Apr 2, 2012
Apr 2, 2012
Apr 2, 2012

The Artist's Studio

The Artist's Studio


Johann Georg Platzer

(Austrian, 1704–1761)

Oil on copper

Framed: 55.6 x 73.3 cm (21 7/8 x 28 7/8 in.); Unframed: 41.9 x 60 cm (16 1/2 x 23 5/8 in.)

Mr. and Mrs. William H. Marlatt Fund by exchange 2012.41

Did you know?

Look closely—there are 12 paintings within this painting!


Johann Georg Platzer specialized in small, highly detailed paintings scaled for a connoisseur’s cabinet. At the center of this composition is an idealized portrait of the artist himself, clad in a fur-lined robe and holding a painting for the inspection of a visiting connoisseur. This work makes a statement about painting as a noble and intellectual pursuit, and the importance of rigorous training and practice: the artist at the easel is surrounded by a studio teeming with live models, pupils, assistants, and inspiring examples of art from earlier eras. The paintings on the wall, easel, and floor not only reference great artists of the past, but together present an allegory of the five senses.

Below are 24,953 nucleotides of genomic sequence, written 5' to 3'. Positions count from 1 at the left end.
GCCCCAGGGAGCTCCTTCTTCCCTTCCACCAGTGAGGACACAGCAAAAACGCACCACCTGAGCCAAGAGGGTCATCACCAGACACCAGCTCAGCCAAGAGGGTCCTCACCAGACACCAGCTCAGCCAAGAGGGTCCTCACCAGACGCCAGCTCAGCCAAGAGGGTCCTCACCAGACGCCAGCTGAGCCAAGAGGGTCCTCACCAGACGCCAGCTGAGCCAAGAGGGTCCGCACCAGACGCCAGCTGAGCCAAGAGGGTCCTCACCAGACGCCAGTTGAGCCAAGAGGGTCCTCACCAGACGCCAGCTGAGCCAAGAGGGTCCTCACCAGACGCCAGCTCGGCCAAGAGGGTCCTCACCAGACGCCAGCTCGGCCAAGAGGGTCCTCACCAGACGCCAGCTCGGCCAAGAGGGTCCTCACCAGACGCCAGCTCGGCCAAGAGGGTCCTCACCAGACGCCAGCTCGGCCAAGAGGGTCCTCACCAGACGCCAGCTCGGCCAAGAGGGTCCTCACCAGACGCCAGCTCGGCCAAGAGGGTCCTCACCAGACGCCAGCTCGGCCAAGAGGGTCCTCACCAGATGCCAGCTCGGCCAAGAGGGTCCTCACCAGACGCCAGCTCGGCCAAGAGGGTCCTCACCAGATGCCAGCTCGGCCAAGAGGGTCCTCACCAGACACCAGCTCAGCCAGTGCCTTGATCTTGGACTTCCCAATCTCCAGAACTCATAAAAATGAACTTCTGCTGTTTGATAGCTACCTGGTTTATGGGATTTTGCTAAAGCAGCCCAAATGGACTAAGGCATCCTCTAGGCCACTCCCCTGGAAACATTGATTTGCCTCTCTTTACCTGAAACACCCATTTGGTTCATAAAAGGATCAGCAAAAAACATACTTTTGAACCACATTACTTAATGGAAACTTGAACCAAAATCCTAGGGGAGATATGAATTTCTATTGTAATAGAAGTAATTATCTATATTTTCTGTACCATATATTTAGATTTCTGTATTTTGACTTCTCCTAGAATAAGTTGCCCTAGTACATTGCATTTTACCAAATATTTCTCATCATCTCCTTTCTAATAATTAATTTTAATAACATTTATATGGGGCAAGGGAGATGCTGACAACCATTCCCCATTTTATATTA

Work of the Artist
Vision and Meaning
Aspects of Art Creation
Allegory of the Senses
Painting on Copper
See also

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